Engineering America’s Future Roadways
Webinar - Zoom Platform / 1 PDH - $45 / 12pm-1pm
May 13, 2021

The nation’s highway system is of vital importance to our economic wellbeing.  As America’s roadway infrastructure continues to age in the face of ever-increasing demands, a commitment to continuous improvement is vitally important.

With the stakes being very high, it is critical that we employ the best possible tools to build highways that provide optimal performance and deliver the highest value and safety to all of us.  Significant technological advances now provide a means to offer a value proposition that offers both cost savings, added effectiveness, and extended project life expectancy.

This session will open with a brief history of highway building, focusing on the fundamental principles that have always driven roadway construction.   Building on that foundation, the webinar will provide an update on evolving technological advances that has altered the map for designing the highways and paved surfaces of the future.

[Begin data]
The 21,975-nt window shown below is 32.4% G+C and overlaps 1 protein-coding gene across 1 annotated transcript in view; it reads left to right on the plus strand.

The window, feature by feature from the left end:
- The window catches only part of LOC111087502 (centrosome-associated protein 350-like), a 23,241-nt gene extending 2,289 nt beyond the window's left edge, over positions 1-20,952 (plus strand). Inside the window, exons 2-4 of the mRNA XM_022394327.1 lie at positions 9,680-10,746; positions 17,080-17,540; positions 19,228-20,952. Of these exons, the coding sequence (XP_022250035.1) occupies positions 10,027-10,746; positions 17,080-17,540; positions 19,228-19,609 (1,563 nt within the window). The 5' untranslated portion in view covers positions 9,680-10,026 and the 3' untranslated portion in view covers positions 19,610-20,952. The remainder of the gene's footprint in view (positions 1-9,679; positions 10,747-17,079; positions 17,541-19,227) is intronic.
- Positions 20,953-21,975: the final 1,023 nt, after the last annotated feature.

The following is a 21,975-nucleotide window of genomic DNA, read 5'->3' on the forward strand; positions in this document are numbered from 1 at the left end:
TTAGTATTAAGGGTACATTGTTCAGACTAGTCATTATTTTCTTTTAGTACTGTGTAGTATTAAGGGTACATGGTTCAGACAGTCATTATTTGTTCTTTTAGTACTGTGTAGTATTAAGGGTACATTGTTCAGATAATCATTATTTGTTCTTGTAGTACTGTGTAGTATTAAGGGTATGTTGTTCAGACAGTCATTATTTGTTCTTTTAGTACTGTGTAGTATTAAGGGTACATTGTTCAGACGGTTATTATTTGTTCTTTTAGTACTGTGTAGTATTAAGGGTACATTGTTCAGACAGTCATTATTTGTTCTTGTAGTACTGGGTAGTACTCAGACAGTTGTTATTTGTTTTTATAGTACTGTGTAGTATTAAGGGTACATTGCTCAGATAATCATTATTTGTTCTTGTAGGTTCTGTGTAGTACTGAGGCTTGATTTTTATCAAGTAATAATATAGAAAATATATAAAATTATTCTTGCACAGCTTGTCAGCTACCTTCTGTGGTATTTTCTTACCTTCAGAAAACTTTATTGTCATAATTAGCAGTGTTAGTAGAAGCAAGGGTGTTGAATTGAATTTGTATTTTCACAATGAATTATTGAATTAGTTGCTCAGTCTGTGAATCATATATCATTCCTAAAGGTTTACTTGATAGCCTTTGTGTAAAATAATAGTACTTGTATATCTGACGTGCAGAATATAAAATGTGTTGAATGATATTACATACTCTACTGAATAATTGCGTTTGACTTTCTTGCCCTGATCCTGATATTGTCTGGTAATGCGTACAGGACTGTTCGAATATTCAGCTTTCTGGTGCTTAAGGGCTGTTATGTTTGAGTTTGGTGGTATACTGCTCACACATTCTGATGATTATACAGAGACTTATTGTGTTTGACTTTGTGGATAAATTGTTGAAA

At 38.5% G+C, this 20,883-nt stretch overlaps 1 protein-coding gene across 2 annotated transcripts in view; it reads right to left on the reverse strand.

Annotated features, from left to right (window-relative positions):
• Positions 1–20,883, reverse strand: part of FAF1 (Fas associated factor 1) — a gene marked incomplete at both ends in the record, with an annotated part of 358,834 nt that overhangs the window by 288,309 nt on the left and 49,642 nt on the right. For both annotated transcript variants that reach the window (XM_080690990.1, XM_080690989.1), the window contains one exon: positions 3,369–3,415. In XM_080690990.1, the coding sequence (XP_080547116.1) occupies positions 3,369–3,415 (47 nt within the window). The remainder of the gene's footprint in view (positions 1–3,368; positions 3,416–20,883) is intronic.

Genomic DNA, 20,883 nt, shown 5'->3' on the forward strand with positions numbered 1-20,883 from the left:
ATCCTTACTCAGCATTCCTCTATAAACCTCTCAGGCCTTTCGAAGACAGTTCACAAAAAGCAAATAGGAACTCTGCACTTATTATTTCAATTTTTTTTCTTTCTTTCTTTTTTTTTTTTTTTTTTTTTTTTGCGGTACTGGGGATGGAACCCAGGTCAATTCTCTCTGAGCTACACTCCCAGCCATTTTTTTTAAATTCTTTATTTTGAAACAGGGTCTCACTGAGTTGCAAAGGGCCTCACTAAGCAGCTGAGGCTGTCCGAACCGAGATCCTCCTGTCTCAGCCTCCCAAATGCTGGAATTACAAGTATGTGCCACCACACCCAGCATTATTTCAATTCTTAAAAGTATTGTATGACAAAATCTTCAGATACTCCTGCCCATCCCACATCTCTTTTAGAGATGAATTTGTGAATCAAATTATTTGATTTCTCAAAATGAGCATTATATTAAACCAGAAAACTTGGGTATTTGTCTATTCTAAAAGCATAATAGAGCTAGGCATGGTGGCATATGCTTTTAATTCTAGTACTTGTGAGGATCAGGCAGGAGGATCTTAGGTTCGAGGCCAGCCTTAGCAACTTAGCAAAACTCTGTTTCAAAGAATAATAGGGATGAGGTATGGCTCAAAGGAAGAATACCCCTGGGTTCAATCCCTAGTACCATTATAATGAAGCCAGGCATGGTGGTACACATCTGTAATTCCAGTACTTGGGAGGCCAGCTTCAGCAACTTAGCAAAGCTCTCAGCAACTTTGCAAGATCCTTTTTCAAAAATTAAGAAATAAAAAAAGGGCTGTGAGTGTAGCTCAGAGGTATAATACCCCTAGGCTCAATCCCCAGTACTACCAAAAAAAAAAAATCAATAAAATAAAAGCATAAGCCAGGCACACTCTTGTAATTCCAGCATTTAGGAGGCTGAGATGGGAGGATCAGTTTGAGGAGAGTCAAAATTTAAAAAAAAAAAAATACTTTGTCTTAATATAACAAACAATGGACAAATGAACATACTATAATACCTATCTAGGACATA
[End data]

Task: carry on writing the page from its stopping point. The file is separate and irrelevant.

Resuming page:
Speaker:  Peter Hanrahan

Peter Hanrahan is a Certified Professional in Erosion and Sediment Control, and has more than 42 years of industry experience.  In addition to presentations in Taiwan and the Dominican Republic, Peter has also presented at the national level for many organizations, including the International Erosion Control Association, Land Improvement Contractors of America, the Geotechnical Fabrics Institute, the National Working Waterfront Network, and the American Water Works Association.  

His articles have been published in many magazines, including Erosion Control, Land & Water, Geosynthetics, and Landscape Architect & Specifier News.

He has also assisted with the development of erosion control standards with the Illinois Tollway Authority, and the State Departments of Transportation in New Hampshire, Vermont, Maine, Oklahoma, Missouri, Arkansas and Illinois.

 Peter has also assisted with the updating and development of erosion control handbooks for the State of Rhode Island, the Maine Department of Environmental Protection, and the Massachusetts Association of Conservation Commissions.